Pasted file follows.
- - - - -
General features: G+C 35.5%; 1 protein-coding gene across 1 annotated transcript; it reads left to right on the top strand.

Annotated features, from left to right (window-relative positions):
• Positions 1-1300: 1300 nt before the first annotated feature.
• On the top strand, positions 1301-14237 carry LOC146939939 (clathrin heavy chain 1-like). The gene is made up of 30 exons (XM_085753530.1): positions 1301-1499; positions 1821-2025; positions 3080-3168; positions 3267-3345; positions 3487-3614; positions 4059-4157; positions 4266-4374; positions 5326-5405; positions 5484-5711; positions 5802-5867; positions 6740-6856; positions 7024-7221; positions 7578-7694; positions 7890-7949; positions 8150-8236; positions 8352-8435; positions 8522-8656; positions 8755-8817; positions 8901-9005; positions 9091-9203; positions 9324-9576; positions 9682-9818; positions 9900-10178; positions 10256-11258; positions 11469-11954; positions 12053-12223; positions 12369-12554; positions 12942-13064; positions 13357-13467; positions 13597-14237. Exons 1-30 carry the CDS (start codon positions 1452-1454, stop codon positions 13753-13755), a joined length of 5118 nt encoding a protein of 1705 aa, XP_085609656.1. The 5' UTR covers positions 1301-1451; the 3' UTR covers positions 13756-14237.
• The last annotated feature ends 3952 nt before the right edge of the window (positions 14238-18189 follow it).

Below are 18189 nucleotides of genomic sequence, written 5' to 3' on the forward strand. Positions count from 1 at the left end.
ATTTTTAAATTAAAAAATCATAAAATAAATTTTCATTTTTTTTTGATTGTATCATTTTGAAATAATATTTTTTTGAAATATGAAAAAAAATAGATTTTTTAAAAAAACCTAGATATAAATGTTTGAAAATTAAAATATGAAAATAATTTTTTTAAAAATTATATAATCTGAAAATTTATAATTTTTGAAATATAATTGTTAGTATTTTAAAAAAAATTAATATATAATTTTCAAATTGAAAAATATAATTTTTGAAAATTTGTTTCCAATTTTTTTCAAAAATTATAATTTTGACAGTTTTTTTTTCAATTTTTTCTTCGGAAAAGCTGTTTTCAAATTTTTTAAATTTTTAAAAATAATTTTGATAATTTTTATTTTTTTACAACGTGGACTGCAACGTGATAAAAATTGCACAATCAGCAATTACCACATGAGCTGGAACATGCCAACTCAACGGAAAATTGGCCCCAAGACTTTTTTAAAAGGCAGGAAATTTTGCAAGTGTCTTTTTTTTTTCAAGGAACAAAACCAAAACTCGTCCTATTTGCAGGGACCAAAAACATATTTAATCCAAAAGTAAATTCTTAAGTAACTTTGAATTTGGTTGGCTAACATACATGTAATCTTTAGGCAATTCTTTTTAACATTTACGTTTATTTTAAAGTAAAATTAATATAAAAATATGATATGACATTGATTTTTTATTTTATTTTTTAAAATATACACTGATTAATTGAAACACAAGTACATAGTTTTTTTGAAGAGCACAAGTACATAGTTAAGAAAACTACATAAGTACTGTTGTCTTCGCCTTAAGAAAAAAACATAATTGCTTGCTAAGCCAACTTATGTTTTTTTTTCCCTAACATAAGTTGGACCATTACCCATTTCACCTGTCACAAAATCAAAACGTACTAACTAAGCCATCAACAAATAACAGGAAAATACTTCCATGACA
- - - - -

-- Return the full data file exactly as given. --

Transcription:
General features: G+C 35.5%; 1 protein-coding gene across 1 annotated transcript; it reads left to right on the top strand.

Annotated features, from left to right (window-relative positions):
• Positions 1-1300: 1300 nt before the first annotated feature.
• On the top strand, positions 1301-14237 carry LOC146939939 (clathrin heavy chain 1-like). The gene is made up of 30 exons (XM_085753530.1): positions 1301-1499; positions 1821-2025; positions 3080-3168; positions 3267-3345; positions 3487-3614; positions 4059-4157; positions 4266-4374; positions 5326-5405; positions 5484-5711; positions 5802-5867; positions 6740-6856; positions 7024-7221; positions 7578-7694; positions 7890-7949; positions 8150-8236; positions 8352-8435; positions 8522-8656; positions 8755-8817; positions 8901-9005; positions 9091-9203; positions 9324-9576; positions 9682-9818; positions 9900-10178; positions 10256-11258; positions 11469-11954; positions 12053-12223; positions 12369-12554; positions 12942-13064; positions 13357-13467; positions 13597-14237. Exons 1-30 carry the CDS (start codon positions 1452-1454, stop codon positions 13753-13755), a joined length of 5118 nt encoding a protein of 1705 aa, XP_085609656.1. The 5' UTR covers positions 1301-1451; the 3' UTR covers positions 13756-14237.
• The last annotated feature ends 3952 nt before the right edge of the window (positions 14238-18189 follow it).

Below are 18189 nucleotides of genomic sequence, written 5' to 3' on the forward strand. Positions count from 1 at the left end.
ATTTTTAAATTAAAAAATCATAAAATAAATTTTCATTTTTTTTTGATTGTATCATTTTGAAATAATATTTTTTTGAAATATGAAAAAAAATAGATTTTTTAAAAAAACCTAGATATAAATGTTTGAAAATTAAAATATGAAAATAATTTTTTTAAAAATTATATAATCTGAAAATTTATAATTTTTGAAATATAATTGTTAGTATTTTAAAAAAAATTAATATATAATTTTCAAATTGAAAAATATAATTTTTGAAAATTTGTTTCCAATTTTTTTCAAAAATTATAATTTTGACAGTTTTTTTTTCAATTTTTTCTTCGGAAAAGCTGTTTTCAAATTTTTTAAATTTTTAAAAATAATTTTGATAATTTTTATTTTTTTACAACGTGGACTGCAACGTGATAAAAATTGCACAATCAGCAATTACCACATGAGCTGGAACATGCCAACTCAACGGAAAATTGGCCCCAAGACTTTTTTAAAAGGCAGGAAATTTTGCAAGTGTCTTTTTTTTTTCAAGGAACAAAACCAAAACTCGTCCTATTTGCAGGGACCAAAAACATATTTAATCCAAAAGTAAATTCTTAAGTAACTTTGAATTTGGTTGGCTAACATACATGTAATCTTTAGGCAATTCTTTTTAACATTTACGTTTATTTTAAAGTAAAATTAATATAAAAATATGATATGACATTGATTTTTTATTTTATTTTTTAAAATATACACTGATTAATTGAAACACAAGTACATAGTTTTTTTGAAGAGCACAAGTACATAGTTAAGAAAACTACATAAGTACTGTTGTCTTCGCCTTAAGAAAAAAACATAATTGCTTGCTAAGCCAACTTATGTTTTTTTTTCCCTAACATAAGTTGGACCATTACCCATTTCACCTGTCACAAAATCAAAACGTACTAACTAAGCCATCAACAAATAACAGGAAAATACTTCCATGACA